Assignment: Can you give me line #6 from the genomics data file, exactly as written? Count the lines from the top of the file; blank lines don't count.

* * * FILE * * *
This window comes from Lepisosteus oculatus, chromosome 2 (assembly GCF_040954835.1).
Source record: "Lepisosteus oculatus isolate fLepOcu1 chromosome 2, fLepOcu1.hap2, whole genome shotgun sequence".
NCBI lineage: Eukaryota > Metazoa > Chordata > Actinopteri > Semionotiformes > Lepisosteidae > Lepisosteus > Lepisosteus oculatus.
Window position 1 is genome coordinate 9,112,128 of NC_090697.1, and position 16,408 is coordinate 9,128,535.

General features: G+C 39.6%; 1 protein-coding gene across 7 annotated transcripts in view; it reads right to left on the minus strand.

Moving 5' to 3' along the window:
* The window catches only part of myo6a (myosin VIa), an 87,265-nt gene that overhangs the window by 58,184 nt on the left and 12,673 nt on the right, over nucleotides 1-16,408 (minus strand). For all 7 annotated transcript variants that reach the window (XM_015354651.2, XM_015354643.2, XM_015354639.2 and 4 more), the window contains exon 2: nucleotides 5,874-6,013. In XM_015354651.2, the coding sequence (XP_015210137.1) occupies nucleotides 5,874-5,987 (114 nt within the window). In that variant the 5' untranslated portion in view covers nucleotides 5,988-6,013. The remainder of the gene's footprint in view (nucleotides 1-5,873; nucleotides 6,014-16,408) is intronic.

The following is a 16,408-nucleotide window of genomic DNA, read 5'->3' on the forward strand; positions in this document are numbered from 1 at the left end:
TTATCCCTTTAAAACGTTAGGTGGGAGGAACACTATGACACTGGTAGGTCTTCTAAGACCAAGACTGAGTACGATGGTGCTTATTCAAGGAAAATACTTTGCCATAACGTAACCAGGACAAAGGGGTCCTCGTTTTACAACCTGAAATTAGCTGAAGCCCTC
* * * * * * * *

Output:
Moving 5' to 3' along the window: